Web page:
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A £250 million scheme to encourage councils to keep or bring back weekly bin collections is being launched by the Government.
Local authorities will be able to apply for money to support weekly collections, as well as for schemes which reward residents with vouchers for recycling their rubbish.
Funding will also be available for facilities with technology that sorts waste after it has been picked up, so that families do not have to sort their rubbish into as many as nine bins and containers.
Communities Secretary Eric Pickles is launching the scheme, first announced before last autumn's Conservative Party conference, in a bid to reverse the move towards fortnightly rubbish collections.
More than half of councils in England now have systems in place in which refuse is collected only once a fortnight, although many pick up recycling or food waste once a week.
A survey by the Press Association last year found councils were sticking with fortnightly black bin collections, claiming that a return to weekly rounds would cost millions and undermine recycling efforts.
Mr Pickles has said he believes that weekly collections are a ''basic right'', and has already taken steps to encourage councils to bring them back - including scrapping Audit Commission guidance telling councils to introduce fortnightly collections.
Last month the Environment Department - which has responsibility for waste and recycling - announced details of plans to get rid of ''bin fines'' for householders who mistakenly put their rubbish out incorrectly.
The Communities Department said a recent survey found that two thirds (67%) of people questioned agreed that the Government should mandate weekly collections, which had higher satisfaction levels than fortnightly bin rounds.
Announcing details of the £250 million fund, Mr Pickles will say:
''Rubbish collections are the most visible service that people get for their £120 per month council tax.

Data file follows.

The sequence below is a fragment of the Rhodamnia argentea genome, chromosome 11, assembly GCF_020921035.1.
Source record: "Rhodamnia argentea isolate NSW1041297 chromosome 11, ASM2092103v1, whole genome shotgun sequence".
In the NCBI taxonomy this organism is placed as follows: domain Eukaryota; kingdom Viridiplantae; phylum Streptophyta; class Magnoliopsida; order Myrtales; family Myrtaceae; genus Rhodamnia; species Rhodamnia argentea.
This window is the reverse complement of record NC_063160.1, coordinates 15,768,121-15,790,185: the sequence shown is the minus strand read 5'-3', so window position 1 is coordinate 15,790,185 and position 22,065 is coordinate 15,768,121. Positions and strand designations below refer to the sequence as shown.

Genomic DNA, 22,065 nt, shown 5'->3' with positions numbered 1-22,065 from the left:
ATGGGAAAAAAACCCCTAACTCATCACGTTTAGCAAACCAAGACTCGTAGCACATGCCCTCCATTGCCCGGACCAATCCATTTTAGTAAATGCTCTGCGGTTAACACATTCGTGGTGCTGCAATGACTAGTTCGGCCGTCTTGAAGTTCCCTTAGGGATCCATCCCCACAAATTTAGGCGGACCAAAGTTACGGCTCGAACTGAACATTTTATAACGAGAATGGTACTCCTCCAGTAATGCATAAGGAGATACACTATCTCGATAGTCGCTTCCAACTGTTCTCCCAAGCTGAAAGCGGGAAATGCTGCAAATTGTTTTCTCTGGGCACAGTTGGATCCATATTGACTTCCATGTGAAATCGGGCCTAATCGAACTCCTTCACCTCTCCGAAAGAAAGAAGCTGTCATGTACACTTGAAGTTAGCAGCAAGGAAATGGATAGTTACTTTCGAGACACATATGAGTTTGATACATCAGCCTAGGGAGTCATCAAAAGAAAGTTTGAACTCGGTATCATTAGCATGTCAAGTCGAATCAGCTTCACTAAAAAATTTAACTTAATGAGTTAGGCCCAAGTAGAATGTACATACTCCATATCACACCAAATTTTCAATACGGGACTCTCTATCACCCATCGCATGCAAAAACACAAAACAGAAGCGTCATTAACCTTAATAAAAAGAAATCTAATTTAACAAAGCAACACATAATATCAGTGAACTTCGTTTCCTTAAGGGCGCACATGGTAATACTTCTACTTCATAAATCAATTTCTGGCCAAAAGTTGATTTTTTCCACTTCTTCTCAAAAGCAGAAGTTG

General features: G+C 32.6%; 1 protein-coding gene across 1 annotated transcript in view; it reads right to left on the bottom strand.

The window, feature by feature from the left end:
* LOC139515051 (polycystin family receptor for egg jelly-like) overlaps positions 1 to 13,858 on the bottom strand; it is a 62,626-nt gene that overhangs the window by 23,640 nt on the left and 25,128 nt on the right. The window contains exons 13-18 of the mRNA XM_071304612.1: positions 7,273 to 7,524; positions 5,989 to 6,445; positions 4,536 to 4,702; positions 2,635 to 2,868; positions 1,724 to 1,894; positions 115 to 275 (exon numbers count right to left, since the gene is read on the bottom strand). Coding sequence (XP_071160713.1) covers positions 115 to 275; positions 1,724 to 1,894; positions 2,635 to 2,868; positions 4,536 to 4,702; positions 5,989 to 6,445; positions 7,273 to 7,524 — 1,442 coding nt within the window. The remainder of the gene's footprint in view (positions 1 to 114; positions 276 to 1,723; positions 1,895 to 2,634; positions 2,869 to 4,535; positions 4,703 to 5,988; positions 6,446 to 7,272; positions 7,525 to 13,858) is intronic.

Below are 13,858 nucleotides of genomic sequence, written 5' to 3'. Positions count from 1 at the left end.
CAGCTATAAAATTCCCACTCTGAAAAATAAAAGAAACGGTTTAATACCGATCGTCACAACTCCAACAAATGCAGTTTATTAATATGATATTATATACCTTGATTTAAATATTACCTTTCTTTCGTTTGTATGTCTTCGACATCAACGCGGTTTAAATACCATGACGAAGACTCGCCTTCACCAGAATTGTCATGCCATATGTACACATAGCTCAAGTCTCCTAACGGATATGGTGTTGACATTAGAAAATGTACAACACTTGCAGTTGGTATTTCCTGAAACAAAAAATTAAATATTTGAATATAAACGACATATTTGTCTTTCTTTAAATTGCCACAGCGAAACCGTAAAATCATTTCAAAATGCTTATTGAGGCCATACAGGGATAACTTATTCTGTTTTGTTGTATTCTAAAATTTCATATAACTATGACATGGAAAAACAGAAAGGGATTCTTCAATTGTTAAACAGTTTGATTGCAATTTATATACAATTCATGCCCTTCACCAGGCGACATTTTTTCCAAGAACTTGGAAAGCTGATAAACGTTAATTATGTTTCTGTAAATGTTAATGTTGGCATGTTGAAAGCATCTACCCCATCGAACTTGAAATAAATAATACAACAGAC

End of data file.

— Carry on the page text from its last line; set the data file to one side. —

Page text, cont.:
''Labour's barmy bin rules have made putting out your rubbish more complicated than solving a Rubik's cube.
''The public are fed up of all the bin dos and bin don'ts they just want a simple service, which is why Government is making sure that councils can offer a good weekly collection and make it easier to go green.''
The Government claims more than 70 councils have signalled their interest in applying for funding under the programme, including Bournemouth, Windsor and Maidenhead and Sandwell.
The fund will prioritise bids which support a comprehensive weekly collection of rubbish, combined with a weekly recycling collection of materials such as glass, paper and plastics.
It will support schemes such as Windsor and Maidenhead's Recyclebank and Birmingham's Nectar points programmes which reward households for recycling.
And it will back mechanical biological treatment plants, already used in Bournemouth, which take all rubbish in just one bin and sort out the materials for recycling, landfill and composting.
Councils have until mid March to put in bids for funding, which will be available from April.
Hilary Benn, Labour's shadow communities secretary, said:
''Local people are best placed to decide how rubbish is collected - different local circumstances require different approaches.
''Sitting behind his desk in Whitehall, Eric Pickles should trust communities to do this rather than thinking that he knows better.
''And at a time of deep cuts, when local councils are having to make very difficult decisions, the quarter of a billion pounds Eric Pickles has found for this could be much better spent on preventing SureStart centres from closing or providing extra care for our elderly people.''